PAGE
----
But once you understand that your actions are driven by your feelings and your feelings are created by your thoughts, it becomes a lot easier to get to the source of the problem.

Find The Root Cause

When you’re procrastinating about something, whether it’s preparing a presentation for work, starting a job search, or going to the gym, take 10 minutes and write down all of your thoughts about why you’re not doing the thing you wanted to do.  In other words, all of your reasons.  This is called a thought download.  It’s like doing an inventory of what’s going on in your brain and it’s the equivalent of a mechanic looking under the hood of a car.

Let’s say for example that you want to start looking for a new job but you’re not taking action.  What are the thoughts that you’re thinking when you don’t feel like setting up informational interviews, applying for jobs, or updating your resume?

  • If you have the thought that you don’t have time, that might create the feeling of anxiety or apathy, which drives inaction.
  • If you have the thought that you are tired and deserve a break, it’s likely to create the feeling of lethargy, which also drives inaction.
  • If you have the thought that you no one will want to hire you, that will create the fear of rejection or maybe even shame, which will drive the “action” of wanting to hide and distracting yourself with Netflix.
  • If you have the thought that job searching is going to be painful and uncomfortable, that will create the feeling of dread, which will drive you to stay in your comfort zone and watch Netflix.

You get the idea.  Just identifying the feelings that are creating your inaction, and understanding the thoughts that are creating those feelings can have a powerful impact because once you understand it, you’ll be in a position to change it.

Have Compassion For Yourself

It’s very important that you have compassion for yourself when you’re becoming conscious of the effect your thoughts are having in your life.  We all have these kinds of negative automatic thoughts.  It’s part of our wiring, so there is no need to judge or shame yourself for this.  Realize that you are not your thoughts.  You are a human soul with a human brain that generates 60,000 thoughts a day.  Try to become the Watcher of your thoughts to get some distance from them.

When you are ready, look at each of the thoughts that is creating a negative feeling and leading to inaction and ask yourself “who would I be without that thought?”  Imagine letting go of that thought and seeing what that would feel like.  This exercise helps you realize that the negative thought is completely optional.  Your brain may want to go back to it because it’s familiar, but you can gently remind yourself that you could be a person without that thought.

How Do You Need To Feel To Take Action?

The next step is to figure out what feeling would drive you to take the action you want to take.  Usually we need to feel motivated, determined, or committed to take action, but you may need to find a different feeling that will propel your action.  What is it?  Write it down.

Then brainstorm a thought that is believable to you that would create that feeling.  For example, if you want to create the feeling of motivation, you might need to think “I am willing to go outside my comfort zone in order to find a job that I love.”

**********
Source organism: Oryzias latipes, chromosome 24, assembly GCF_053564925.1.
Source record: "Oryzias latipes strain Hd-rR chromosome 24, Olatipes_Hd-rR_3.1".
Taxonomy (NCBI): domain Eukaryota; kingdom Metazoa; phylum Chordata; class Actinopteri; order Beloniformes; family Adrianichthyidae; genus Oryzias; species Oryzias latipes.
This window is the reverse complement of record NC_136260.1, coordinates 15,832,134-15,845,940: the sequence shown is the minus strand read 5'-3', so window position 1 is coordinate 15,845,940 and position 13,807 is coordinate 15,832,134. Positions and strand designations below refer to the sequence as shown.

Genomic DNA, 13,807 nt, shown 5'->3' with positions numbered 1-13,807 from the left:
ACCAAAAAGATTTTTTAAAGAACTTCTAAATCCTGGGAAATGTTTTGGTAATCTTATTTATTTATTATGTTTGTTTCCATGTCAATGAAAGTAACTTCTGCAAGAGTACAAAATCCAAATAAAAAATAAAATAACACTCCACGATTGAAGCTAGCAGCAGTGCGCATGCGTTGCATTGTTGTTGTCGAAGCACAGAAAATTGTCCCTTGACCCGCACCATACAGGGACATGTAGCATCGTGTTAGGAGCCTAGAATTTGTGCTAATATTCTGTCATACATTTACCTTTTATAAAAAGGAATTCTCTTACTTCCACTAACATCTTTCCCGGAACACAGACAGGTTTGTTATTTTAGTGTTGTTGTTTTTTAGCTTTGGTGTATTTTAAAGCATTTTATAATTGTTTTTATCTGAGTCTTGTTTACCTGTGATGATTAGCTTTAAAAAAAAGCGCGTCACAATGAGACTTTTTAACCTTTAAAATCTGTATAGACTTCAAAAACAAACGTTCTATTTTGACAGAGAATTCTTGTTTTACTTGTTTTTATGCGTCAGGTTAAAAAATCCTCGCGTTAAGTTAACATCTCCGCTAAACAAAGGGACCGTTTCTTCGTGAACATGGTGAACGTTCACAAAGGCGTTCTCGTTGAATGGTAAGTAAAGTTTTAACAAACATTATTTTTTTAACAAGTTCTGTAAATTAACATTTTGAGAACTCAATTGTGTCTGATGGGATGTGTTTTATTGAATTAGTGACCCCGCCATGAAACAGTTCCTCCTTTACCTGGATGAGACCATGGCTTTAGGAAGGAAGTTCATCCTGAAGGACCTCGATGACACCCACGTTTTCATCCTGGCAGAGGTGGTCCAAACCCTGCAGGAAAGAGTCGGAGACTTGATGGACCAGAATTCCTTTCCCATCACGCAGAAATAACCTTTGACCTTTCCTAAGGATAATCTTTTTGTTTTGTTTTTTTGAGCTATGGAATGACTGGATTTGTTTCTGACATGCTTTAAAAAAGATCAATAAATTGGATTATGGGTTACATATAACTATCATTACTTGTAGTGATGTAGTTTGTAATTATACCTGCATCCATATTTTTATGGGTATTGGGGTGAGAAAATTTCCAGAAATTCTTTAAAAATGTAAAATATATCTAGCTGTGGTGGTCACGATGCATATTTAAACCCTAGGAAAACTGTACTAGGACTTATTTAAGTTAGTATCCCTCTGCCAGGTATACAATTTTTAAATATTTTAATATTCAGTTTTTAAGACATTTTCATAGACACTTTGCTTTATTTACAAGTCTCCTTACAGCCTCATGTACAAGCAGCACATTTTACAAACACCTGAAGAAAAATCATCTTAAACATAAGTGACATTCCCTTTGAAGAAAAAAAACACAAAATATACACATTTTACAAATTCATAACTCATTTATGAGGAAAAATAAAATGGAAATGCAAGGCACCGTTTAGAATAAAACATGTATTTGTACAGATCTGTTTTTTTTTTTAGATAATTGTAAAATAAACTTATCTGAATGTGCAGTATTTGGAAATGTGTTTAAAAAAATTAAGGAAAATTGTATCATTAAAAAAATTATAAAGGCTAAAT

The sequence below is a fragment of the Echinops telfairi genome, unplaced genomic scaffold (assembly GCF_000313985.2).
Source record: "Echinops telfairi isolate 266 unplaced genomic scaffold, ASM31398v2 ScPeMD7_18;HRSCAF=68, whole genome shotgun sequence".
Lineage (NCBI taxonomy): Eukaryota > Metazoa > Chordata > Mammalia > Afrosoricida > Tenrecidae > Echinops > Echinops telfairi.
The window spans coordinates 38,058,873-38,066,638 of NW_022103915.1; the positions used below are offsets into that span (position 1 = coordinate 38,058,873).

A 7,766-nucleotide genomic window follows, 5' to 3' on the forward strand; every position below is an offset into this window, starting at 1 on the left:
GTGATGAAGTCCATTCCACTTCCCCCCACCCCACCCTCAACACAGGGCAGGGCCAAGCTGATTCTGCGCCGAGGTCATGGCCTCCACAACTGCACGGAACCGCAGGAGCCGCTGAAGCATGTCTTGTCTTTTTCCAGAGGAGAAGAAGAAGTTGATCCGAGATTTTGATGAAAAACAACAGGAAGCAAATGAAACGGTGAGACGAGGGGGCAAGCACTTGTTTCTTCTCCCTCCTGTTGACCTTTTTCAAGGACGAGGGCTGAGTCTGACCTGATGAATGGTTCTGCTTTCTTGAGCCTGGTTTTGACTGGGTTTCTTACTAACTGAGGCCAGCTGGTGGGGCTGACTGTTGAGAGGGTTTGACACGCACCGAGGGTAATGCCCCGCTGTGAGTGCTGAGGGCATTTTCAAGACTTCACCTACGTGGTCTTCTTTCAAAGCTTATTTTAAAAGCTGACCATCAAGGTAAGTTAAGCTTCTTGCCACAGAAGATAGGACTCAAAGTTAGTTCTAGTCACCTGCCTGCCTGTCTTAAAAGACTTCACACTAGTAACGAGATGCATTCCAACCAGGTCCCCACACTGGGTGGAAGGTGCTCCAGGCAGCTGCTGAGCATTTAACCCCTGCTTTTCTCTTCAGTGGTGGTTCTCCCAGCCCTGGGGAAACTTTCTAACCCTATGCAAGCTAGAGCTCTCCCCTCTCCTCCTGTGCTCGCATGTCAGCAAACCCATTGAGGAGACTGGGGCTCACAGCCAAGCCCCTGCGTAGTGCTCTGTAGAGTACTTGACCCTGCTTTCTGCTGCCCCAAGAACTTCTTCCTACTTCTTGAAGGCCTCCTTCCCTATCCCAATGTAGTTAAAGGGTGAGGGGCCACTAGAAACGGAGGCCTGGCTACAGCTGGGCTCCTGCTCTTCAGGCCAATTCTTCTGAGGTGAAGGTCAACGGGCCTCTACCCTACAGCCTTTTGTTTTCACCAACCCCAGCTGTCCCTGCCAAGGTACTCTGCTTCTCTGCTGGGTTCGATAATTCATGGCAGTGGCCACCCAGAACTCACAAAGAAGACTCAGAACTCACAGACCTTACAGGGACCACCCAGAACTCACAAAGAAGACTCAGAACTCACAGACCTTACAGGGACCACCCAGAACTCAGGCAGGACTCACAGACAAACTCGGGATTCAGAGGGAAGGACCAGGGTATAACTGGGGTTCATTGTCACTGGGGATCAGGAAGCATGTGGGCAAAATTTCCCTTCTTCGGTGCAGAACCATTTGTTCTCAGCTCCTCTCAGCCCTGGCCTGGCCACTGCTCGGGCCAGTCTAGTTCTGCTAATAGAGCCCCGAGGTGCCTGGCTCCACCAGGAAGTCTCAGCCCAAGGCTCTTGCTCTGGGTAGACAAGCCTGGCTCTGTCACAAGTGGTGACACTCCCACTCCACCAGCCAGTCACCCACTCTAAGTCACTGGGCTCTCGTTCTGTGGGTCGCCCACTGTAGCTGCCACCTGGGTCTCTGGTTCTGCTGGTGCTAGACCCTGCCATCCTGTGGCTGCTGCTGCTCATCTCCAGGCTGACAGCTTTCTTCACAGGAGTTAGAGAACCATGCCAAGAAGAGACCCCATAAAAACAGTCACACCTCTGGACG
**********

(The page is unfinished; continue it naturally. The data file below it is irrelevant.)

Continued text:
Or perhaps it motivates you to think about how you could help others if you got the right job, so you could choose the thought “I have so much to offer to an organization with a worthwhile mission.”  That spark of motivation can drive you to take small steps, such as writing down all that you do have to offer and using that list to update your resume or write cover letters.  The more you act, the more evidence you will create to support the thought that you do have so much to offer.

There is no right or wrong thought here:  it just needs to be one that (1) you can believe, and (2) will create positive feelings to drive you to take action.

This is a game changer, because our actions are what create our results.  What results to you want to create in your life?  Imagine the possibilities!

Go forth, grow, and bloom.



How To Grow Your Mind

What’s Your Mindset? 

One of the most impactful books I’ve ever read is Mindset by Carol Dweck.  I recommend that you buy and read it immediately.

What does mindset mean? I like to define it as a collection of thoughts and beliefs that determine what you believe is possible and how the world works.  As I’ve discussed before, your thoughts create your results, so it’s worth looking at which type of mindset you have.

Dweck holds that there are two types of mindsets: a fixed mindset and a growth mindset.

The Fixed Mindset

People with the fixed mindset believe that you either have certain abilities or you don’t, and if you don’t naturally (or currently) have an ability, you might as well give up and go home.

Here are some examples of the fixed mindset:

  • People are either naturally talented or they aren’t. If you can’t do something easily or well from the outset, it’s best to do something else.
  • You’re either smart or dumb. There’s no way to grow your intelligence.
  • If you have to work hard at something, it means you’re not naturally gifted.
  • You’re either creative or you’re not. If you’re not creative, don’t even try to come up with ideas.  Leave that to the creatives.
  • Relationships are either meant to be or not. If we have to work at our relationship, it means we’re not meant to be together.
  • You either have an ear for music or you don’t. Don’t even try to pick up an instrument if you’re not naturally gifted.
  • You are either confident or you’re not.